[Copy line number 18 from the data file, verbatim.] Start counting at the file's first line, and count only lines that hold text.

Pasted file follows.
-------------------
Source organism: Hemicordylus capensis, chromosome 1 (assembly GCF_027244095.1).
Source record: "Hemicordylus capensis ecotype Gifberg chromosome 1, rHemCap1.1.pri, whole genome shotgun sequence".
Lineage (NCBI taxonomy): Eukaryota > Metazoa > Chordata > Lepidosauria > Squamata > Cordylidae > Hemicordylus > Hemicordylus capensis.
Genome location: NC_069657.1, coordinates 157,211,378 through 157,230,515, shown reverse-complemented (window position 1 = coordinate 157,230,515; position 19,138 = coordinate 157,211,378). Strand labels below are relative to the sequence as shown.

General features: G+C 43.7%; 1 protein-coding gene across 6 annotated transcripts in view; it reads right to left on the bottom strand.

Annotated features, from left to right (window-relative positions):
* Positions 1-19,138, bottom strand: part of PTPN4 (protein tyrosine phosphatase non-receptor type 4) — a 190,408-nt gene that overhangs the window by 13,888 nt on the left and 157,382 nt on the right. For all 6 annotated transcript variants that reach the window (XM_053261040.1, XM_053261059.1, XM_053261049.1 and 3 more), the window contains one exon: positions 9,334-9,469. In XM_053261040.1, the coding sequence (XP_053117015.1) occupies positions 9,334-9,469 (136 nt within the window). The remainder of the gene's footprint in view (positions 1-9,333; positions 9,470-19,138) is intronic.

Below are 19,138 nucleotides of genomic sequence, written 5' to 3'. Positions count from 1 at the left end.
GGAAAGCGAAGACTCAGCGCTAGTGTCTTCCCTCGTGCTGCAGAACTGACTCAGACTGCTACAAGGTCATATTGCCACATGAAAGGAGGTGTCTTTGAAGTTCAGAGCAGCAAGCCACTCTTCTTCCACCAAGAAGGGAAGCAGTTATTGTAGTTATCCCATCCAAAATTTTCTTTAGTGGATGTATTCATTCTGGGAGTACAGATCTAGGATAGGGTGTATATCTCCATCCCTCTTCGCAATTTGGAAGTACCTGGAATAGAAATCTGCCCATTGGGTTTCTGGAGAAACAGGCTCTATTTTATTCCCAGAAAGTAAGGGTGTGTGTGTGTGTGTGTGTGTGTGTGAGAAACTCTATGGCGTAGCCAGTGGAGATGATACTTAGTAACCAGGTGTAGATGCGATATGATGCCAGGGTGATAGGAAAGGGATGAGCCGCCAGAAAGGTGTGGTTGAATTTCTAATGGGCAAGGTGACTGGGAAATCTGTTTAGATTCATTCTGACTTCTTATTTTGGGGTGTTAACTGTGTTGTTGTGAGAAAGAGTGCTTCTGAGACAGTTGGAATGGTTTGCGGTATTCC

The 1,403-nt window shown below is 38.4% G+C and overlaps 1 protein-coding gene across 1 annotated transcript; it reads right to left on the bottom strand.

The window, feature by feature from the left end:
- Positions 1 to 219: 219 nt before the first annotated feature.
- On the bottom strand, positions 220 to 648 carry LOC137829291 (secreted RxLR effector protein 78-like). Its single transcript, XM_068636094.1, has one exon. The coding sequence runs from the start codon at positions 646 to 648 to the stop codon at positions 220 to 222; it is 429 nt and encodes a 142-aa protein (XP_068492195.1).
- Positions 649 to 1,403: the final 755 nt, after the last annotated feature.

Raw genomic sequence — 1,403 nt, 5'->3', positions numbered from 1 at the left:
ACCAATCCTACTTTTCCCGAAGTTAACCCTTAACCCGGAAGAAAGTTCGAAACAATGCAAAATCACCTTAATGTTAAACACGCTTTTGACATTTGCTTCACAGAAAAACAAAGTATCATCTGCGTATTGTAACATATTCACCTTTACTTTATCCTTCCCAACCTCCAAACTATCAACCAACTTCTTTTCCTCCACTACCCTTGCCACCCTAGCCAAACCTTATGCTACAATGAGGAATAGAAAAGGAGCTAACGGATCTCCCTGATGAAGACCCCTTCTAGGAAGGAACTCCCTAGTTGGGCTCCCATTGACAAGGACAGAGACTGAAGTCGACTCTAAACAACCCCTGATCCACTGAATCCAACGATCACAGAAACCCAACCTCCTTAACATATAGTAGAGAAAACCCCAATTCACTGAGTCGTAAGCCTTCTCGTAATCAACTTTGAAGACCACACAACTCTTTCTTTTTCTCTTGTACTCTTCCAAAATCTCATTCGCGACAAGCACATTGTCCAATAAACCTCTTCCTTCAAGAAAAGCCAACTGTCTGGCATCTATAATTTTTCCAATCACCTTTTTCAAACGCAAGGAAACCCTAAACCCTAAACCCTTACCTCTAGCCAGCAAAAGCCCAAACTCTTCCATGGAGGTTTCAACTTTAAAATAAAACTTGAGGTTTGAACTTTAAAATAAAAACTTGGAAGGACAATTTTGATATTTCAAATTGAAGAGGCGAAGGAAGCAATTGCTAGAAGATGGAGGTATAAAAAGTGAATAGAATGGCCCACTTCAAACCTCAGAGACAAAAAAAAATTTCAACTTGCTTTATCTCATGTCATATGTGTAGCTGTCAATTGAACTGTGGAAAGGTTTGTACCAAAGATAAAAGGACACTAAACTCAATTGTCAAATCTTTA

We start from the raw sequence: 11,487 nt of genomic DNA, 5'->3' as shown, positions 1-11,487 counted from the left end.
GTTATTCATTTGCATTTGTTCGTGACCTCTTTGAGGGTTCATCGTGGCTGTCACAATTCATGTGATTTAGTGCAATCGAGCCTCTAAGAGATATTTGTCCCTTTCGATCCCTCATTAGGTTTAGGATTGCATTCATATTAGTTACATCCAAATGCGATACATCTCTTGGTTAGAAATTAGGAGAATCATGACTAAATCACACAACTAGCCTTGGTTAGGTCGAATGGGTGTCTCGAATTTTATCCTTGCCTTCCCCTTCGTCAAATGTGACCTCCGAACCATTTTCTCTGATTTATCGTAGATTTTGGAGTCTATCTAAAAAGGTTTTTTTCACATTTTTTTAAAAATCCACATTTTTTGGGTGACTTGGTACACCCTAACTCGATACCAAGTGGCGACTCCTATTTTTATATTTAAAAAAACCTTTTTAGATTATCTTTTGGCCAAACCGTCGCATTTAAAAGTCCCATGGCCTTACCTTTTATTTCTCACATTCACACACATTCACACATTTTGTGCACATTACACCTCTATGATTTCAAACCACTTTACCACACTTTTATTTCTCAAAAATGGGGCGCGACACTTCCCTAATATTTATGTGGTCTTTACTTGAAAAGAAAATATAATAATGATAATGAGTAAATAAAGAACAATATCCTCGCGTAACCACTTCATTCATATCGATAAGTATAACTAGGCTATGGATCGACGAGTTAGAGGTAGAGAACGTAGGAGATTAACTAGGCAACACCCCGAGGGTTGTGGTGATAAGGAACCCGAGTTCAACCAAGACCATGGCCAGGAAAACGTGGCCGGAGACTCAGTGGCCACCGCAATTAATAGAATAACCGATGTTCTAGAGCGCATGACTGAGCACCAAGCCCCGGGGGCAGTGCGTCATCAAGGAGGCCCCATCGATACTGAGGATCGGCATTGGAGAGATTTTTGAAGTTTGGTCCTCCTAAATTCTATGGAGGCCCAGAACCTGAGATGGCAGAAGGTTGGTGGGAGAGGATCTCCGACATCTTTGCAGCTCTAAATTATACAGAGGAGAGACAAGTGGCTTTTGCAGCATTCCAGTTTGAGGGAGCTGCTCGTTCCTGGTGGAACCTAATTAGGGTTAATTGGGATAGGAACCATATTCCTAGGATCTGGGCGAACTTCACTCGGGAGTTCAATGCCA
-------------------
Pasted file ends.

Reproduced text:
GTTATTCATTTGCATTTGTTCGTGACCTCTTTGAGGGTTCATCGTGGCTGTCACAATTCATGTGATTTAGTGCAATCGAGCCTCTAAGAGATATTTGTCCCTTTCGATCCCTCATTAGGTTTAGGATTGCATTCATATTAGTTACATCCAAATGCGATACATCTCTTGGTTAGAAATTAGGAGAATCATGACTAAATCACACAACTAGCCTTGGTTAGGTCGAATGGGTGTCTCGAATTTTATCCTTGCCTTCCCCTTCGTCAAATGTGACCTCCGAACCATTTTCTCTGATTTATCGTAGATTTTGGAGTCTATCTAAAAAGGTTTTTTTCACATTTTTTTAAAAATCCACATTTTTTGGGTGACTTGGTACACCCTAACTCGATACCAAGTGGCGACTCCTATTTTTATATTTAAAAAAACCTTTTTAGATTATCTTTTGGCCAAACCGTCGCATTTAAAAGTCCCATGGCCTTACCTTTTATTTCTCACATTCACACACATTCACACATTTTGTGCACATTACACCTCTATGATTTCAAACCACTTTACCACACTTTTATTTCTCAAAAATGGGGCGCGACACTTCCCTAATATTTATGTGGTCTTTACTTGAAAAGAAAATATAATAATGATAATGAGTAAATAAAGAACAATATCCTCGCGTAACCACTTCATTCATATCGATAAGTATAACTAGGCTATGGATCGACGAGTTAGAGGTAGAGAACGTAGGAGATTAACTAGGCAACACCCCGAGGGTTGTGGTGATAAGGAACCCGAGTTCAACCAAGACCATGGCCAGGAAAACGTGGCCGGAGACTCAGTGGCCACCGCAATTAATAGAATAACCGATGTTCTAGAGCGCATGACTGAGCACCAAGCCCCGGGGGCAGTGCGTCATCAAGGAGGCCCCATCGATACTGAGGATCGGCATTGGAGAGATTTTTGAAGTTTGGTCCTCCTAAATTCTATGGAGGCCCAGAACCTGAGATGGCAGAAGGTTGGTGGGAGAGGATCTCCGACATCTTTGCAGCTCTAAATTATACAGAGGAGAGACAAGTGGCTTTTGCAGCATTCCAGTTTGAGGGAGCTGCTCGTTCCTGGTGGAACCTAATTAGGGTTAATTGGGATAGGAACCATATTCCTAGGATCTGGGCGAACTTCACTCGGGAGTTCAATGCCA